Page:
Military Archive Research
by Dr. Stuart C Blank
Member of the Orders and Medals Research Society (OMRS)
Member of the Royal Air Force Historical Society (RAFHS)
Member of the Naval Historical Collectors and Research Association (NHCRA)
Member of the Nautical Archaeology Society (NAS)
Member of the International Bank Note Society (IBNS)
Member of the International Bond and Share Society (IBSS)




Review of
U-Boat Attack Logs - A Complete Record of Warship Sinkings from Original Sources 1939-1945
By Daniel Morgan and Bruce Taylor
Seaforth Publishing (
ISBN 9781848321182
RRP GBP £45.00


The German Third Reich’s Navy (called the Kriegsmarine) operated a highly successful submarine service. These submarines were termed U-Boats (in English) and their exploits during World War 2 are the “stuff” that legends are made from. The U-Boat arm was initially very successful during the Battle of the Atlantic but gradually the tide turned against them and their losses became heavy.

The German U-Boats targeted both Allied Merchant Shipping and their warships. It is the latter that this book considers and it lists the (approx) 250 Allied warships that were sunk by U-Boats. This ground breaking work lays testament to the careful analysis of every sinking for which primary source material from both the Allied and German sides have survived. This produced a shortlist of some 110 ships for which very detailed treatment is possible and the remainder are included in an extensive appendix.

The authors have conducted their own study of warship losses to submarines and in doing so have closed a substantial gap in the previous documentation relating to these operations. By using archive material that is now available to researchers in Germany, the United Kingdom, the United States, Canada and other Allied nations new ground has been broken. They have collated a huge amount of data on warship losses to U-Boats and they have translated into English the appropriate sections of U-Boat War Diaries.

The results of the authors’ studies have produced this highly detailed account of attacks on warships. All the appropriate technical data, the background of the attack and the sinking of each vessel is noted. They have not only included the “dry” features of the historical records but also the emotive testimony of the survivors. Every entry has a list of the sources of information and supplementary literature on that sinking.

The book’s listings start with the sinking of the British aircraft carrier HMS Courageous (17th September 1939) and the battleship HMS Royal Oak (14th October 1939). These were major capital ship losses very early in the war and they indicated the potency of the danger the U-Boats presented. Twenty losses were recorded for 1940 and 23 losses in 1941. Thirty six sinkings are mentioned for 1942 and they cover a variety of the Allies. Fourteen warships were sent to the bottom in 1943 and 1944 saw a further 5. The body of the work ends with the sinking of the British frigate HMS Bullen on 9th December 1944.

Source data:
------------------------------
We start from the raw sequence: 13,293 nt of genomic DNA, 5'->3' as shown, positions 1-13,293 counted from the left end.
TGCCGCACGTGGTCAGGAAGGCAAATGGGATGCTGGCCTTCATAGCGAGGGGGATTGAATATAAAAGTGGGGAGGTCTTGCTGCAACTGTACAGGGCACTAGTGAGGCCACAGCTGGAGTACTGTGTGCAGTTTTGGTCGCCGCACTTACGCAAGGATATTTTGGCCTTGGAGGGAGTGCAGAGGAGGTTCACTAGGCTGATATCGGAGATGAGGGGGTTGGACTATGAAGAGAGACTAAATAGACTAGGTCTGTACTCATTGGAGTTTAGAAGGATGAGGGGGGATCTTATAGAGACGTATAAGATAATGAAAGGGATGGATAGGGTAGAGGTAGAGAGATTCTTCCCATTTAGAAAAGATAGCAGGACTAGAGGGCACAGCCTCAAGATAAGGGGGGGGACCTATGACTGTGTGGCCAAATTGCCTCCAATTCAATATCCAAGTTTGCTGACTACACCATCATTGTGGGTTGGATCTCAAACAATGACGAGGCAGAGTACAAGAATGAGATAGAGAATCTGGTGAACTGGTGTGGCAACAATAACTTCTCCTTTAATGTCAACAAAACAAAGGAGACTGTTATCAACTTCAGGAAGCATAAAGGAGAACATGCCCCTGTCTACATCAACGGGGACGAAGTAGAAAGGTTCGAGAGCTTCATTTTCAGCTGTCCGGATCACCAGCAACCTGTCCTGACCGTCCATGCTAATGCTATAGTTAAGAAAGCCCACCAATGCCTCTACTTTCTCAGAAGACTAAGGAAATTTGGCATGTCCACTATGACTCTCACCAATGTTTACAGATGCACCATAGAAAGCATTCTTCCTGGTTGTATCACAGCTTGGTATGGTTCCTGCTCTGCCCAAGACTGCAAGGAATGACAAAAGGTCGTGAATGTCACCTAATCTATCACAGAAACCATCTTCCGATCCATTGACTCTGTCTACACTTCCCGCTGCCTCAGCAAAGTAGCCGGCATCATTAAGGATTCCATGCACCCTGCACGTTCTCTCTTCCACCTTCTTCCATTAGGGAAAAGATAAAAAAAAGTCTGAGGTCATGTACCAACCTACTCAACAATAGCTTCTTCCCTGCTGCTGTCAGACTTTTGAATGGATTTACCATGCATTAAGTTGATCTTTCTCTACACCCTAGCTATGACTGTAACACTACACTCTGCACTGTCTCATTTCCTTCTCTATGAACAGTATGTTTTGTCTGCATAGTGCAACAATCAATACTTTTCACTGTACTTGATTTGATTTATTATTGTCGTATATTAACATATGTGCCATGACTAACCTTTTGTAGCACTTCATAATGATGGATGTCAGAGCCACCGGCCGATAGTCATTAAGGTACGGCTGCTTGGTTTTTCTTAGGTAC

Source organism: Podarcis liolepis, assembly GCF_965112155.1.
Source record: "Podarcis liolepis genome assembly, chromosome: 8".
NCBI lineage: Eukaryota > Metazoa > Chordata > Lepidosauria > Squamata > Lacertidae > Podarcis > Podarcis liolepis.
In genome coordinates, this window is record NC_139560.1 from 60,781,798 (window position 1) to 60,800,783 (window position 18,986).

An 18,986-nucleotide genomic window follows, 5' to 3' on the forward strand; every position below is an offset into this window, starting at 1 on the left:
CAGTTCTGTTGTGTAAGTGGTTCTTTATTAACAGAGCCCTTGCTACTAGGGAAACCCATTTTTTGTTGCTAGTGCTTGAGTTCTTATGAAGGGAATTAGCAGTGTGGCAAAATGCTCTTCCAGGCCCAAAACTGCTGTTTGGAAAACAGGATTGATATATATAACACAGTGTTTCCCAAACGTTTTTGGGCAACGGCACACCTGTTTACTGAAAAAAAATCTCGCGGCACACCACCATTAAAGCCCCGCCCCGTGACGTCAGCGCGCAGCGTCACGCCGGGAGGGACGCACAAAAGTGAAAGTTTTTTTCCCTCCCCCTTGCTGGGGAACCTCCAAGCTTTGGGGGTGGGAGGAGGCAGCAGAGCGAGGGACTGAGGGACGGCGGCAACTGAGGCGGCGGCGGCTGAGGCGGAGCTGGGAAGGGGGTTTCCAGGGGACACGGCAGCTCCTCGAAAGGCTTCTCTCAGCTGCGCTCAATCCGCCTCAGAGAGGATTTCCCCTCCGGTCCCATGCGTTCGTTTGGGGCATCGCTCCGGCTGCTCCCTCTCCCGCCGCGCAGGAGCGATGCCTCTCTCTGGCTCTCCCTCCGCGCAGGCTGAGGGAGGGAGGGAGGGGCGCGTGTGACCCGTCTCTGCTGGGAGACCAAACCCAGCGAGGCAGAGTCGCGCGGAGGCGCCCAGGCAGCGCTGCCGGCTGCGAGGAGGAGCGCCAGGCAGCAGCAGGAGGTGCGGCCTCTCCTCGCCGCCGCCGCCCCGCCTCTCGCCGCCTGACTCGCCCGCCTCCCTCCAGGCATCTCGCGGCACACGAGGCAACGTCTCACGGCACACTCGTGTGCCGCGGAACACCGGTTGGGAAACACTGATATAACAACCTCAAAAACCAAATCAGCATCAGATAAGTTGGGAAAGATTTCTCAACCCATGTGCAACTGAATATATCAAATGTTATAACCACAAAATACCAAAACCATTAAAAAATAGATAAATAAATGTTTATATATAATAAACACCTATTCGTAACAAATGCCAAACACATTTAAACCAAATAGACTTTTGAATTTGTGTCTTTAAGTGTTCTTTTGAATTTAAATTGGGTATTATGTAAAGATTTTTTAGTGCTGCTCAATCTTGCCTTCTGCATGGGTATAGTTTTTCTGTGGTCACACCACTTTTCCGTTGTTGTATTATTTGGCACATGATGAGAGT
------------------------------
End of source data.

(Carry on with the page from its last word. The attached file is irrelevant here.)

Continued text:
The inclusion of a vessel and its sinking in the main body of the work depends primarily upon the survival of the U-Boat War Diary for the U-Boat(s) concerned. These U-Boat War Diaries are often lacking for those U-Boats in operation towards the end of the war or when the U-Boat itself was lost at sea during the same cruise. Also, the warship has to meet the criteria of size and type. The main body does not cover all warship losses to U-Boats and those not included in the main body are listed in a Gazetteer. For these vessels and those damaged by U-Boat but not sunk the field therefore remains open. Likewise the warship losses due to Finnish, Italian and Japanese submarines are not included.

Irrespective of its exclusions it is a very comprehensive and well documented volume with excellent source material references and it represents a major addition to the available literature. It also contains a number of important corrections to existing publications such as the loss of HMS Gladiolus. The outstanding work of the authors needs recognition and an extended “Thank you” should go to all the other contributors.

January 2012